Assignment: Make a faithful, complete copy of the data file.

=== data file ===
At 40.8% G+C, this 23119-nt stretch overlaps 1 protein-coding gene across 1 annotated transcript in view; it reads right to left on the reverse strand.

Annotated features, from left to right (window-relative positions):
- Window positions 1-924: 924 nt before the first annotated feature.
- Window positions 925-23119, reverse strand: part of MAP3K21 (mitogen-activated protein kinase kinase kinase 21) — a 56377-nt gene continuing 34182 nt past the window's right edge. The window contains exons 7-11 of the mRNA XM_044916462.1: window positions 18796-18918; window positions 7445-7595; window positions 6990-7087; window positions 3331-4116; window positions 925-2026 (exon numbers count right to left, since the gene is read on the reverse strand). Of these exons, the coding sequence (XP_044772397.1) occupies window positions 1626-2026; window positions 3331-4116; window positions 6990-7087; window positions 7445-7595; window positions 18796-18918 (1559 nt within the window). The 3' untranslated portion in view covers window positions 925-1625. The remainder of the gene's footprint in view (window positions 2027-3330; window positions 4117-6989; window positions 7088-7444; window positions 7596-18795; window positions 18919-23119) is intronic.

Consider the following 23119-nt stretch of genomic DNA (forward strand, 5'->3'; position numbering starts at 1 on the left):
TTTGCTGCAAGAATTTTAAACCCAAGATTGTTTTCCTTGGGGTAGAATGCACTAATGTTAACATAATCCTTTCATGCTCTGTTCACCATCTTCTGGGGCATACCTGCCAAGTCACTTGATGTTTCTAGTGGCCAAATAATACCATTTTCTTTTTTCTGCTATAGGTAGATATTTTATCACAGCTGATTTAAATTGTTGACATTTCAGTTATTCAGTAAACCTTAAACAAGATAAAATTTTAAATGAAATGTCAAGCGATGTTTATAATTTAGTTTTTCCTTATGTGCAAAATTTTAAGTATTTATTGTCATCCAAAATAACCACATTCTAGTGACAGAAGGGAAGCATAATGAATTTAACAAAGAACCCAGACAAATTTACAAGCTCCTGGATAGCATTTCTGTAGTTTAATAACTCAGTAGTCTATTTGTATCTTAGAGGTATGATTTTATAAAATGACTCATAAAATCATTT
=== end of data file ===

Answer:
At 40.8% G+C, this 23119-nt stretch overlaps 1 protein-coding gene across 1 annotated transcript in view; it reads right to left on the reverse strand.

Annotated features, from left to right (window-relative positions):
- Window positions 1-924: 924 nt before the first annotated feature.
- Window positions 925-23119, reverse strand: part of MAP3K21 (mitogen-activated protein kinase kinase kinase 21) — a 56377-nt gene continuing 34182 nt past the window's right edge. The window contains exons 7-11 of the mRNA XM_044916462.1: window positions 18796-18918; window positions 7445-7595; window positions 6990-7087; window positions 3331-4116; window positions 925-2026 (exon numbers count right to left, since the gene is read on the reverse strand). Of these exons, the coding sequence (XP_044772397.1) occupies window positions 1626-2026; window positions 3331-4116; window positions 6990-7087; window positions 7445-7595; window positions 18796-18918 (1559 nt within the window). The 3' untranslated portion in view covers window positions 925-1625. The remainder of the gene's footprint in view (window positions 2027-3330; window positions 4117-6989; window positions 7088-7444; window positions 7596-18795; window positions 18919-23119) is intronic.

Consider the following 23119-nt stretch of genomic DNA (forward strand, 5'->3'; position numbering starts at 1 on the left):
TTTGCTGCAAGAATTTTAAACCCAAGATTGTTTTCCTTGGGGTAGAATGCACTAATGTTAACATAATCCTTTCATGCTCTGTTCACCATCTTCTGGGGCATACCTGCCAAGTCACTTGATGTTTCTAGTGGCCAAATAATACCATTTTCTTTTTTCTGCTATAGGTAGATATTTTATCACAGCTGATTTAAATTGTTGACATTTCAGTTATTCAGTAAACCTTAAACAAGATAAAATTTTAAATGAAATGTCAAGCGATGTTTATAATTTAGTTTTTCCTTATGTGCAAAATTTTAAGTATTTATTGTCATCCAAAATAACCACATTCTAGTGACAGAAGGGAAGCATAATGAATTTAACAAAGAACCCAGACAAATTTACAAGCTCCTGGATAGCATTTCTGTAGTTTAATAACTCAGTAGTCTATTTGTATCTTAGAGGTATGATTTTATAAAATGACTCATAAAATCATTT